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SEMA Auto Show Revved Up Its EV Aftermarket Exhibition

One of the biggest qualms gearheads have with electric vehicles (EVs) is the lack of aftermarket parts and maintenance available. If you’re looking to customize an EV, finding what you need and guides that will teach you how to install it can be tough. The Speciality Equipment Market Association (SEMA) has a solution for you. At the SEMA Auto Show in Las Vegas from Nov. 1–4, EV aftermarket exhibitions were expanded to include more educational opportunities for motor enthusiasts on parts and conversion. 

SEMA had an established showcase for aftermarket EV maintenance and custom cars, but nothing like what happened at this year’s show.

Held at the Las Vegas Convention Center, the North Hall housed one of the largest electric car exhibitions. Most displayed plug-in vehicles and other technologies that any motorist should consider if they are looking for a cleaner, more efficient ride. 

Based on the size of the Electrified Hall — the designated EV section of the convention — it’s clear that the auto show recognized the industry trend. Electric tech is here to stay, so enthusiasts need to understand how to maintain or convert classic cars into high-grade, cleaner performance. In 2019, the Electrified Hall was only 2,500 square feet; this year, it was up to 21,000 square feet.

Let’s say you had an old Camaro in your garage that you wanted to restore. The aging gas-powered engine probably won’t be as reliable, and the mileage would be less desirable. You may spend more time and money filling up the tank than driving. Enter the educational opportunities at SEMA.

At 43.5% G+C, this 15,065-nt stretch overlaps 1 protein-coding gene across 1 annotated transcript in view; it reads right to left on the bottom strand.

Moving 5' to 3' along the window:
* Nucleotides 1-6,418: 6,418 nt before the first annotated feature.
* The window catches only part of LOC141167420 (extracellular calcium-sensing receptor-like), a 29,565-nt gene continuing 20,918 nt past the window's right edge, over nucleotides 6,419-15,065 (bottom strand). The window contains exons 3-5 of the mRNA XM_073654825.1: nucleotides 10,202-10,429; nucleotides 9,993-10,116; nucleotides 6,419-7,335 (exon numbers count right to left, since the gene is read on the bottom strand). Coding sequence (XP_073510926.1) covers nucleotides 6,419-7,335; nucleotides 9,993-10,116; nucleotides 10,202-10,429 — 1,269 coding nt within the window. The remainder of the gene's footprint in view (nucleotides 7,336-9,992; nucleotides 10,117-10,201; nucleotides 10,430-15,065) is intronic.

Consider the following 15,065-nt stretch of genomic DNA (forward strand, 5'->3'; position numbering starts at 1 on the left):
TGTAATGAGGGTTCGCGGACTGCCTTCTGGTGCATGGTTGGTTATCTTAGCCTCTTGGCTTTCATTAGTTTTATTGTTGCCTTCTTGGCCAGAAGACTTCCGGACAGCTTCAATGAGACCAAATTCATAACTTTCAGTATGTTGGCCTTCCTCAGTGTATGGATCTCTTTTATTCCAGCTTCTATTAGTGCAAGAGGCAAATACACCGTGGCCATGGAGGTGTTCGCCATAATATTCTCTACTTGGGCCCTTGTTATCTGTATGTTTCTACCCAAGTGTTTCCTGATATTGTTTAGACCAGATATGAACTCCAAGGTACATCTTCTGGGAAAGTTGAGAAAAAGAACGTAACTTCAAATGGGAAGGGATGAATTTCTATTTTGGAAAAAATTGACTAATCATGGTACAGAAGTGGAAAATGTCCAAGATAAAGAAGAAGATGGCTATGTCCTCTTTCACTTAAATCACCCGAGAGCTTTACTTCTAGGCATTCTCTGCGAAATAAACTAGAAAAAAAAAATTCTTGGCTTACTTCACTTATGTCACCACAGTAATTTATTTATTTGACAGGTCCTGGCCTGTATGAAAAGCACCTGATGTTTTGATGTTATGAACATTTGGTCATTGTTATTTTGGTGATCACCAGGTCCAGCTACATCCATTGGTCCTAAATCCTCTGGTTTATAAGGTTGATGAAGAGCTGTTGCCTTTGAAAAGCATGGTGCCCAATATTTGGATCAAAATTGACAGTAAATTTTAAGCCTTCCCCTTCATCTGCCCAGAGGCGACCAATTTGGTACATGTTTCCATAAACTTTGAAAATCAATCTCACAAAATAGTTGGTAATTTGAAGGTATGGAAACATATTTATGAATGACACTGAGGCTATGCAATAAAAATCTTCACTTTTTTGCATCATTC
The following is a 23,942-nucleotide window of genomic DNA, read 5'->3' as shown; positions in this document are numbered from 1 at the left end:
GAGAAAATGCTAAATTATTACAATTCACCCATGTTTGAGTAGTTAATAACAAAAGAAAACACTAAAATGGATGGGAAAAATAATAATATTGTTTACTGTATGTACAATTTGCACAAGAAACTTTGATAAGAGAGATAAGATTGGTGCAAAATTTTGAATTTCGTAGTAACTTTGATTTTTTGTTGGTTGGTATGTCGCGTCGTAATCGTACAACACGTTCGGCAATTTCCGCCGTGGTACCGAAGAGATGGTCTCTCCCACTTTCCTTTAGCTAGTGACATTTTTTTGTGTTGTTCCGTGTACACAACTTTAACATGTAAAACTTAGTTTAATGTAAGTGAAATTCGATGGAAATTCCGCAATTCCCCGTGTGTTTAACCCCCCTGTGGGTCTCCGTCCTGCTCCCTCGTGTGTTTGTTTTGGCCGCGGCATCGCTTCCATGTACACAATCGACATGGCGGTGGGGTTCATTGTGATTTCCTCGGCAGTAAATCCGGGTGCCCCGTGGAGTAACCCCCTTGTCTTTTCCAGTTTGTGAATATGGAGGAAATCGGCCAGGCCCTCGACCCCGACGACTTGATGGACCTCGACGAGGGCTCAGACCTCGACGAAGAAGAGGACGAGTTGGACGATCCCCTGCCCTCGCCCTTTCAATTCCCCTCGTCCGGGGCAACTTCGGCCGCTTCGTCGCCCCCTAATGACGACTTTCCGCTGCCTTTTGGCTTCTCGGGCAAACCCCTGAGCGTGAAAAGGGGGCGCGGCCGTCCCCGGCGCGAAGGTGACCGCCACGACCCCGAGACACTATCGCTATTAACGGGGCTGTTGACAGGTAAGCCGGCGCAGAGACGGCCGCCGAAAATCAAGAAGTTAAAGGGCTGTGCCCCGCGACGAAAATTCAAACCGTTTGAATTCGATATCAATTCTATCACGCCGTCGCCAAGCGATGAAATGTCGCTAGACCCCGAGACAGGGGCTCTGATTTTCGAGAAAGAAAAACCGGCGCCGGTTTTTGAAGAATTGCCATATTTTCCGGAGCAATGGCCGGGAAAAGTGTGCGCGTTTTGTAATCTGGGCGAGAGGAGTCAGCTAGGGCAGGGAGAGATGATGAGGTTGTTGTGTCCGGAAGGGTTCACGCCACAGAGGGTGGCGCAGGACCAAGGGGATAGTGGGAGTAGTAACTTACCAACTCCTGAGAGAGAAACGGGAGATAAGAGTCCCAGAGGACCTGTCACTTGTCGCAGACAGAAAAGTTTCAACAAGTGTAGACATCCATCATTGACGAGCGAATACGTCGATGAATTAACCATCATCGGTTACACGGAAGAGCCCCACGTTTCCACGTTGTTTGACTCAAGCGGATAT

A company known as App EV set up an exhibit this year and offered custom conversion specifications for classic cars. At the stand, you could learn how to convert the motor to electric power, install a charging block in the gas cap, and other aspects of EV maintenance. App EV batteries get between 225 to 275 miles of range and have overnight charging capabilities. The firm’s website offers a comparison of their specs compared to an original classic engine.

Photo Courtesy SEMA

Another conversion company at SEMA was Electric GT. It has similar conversion aspects as App EV, with the big difference being the eCrate powertrain. Essentially, one could swap the chassis of a classic car with an electric powertrain and battery for seamless conversion. You can get all the power of a V8 engine without the emissions. 

One highlight of these types of EV conversions on display was a 1987 Nissan Sunny pickup truck. Created by Tommy Pike Customs in South Carolina, the mechanics used a motor from a Nissan Leaf and a 40-kilowatt battery.

The Japanese carmaker is using the custom pickup to advertise how gearheads everywhere don’t have to stick to aging internal combustion engines for continuity’s sake. The truck has even been proven to be more powerful with an electric motor.

Photo Courtesy ElectricGT

SEMA seems to be embracing EVs as the next wave, saying in a press release that “electric vehicles represent a fast-growing market with huge potential for the aftermarket.” Having an expanded exhibition hall this year was an innovative way to drive more EV ownership, giving hesitant classic car owners a lifeline for a longer lifespan of their beloved vehicles. Since almost every car can be converted, a new streak of electric owners may be on the horizon.  


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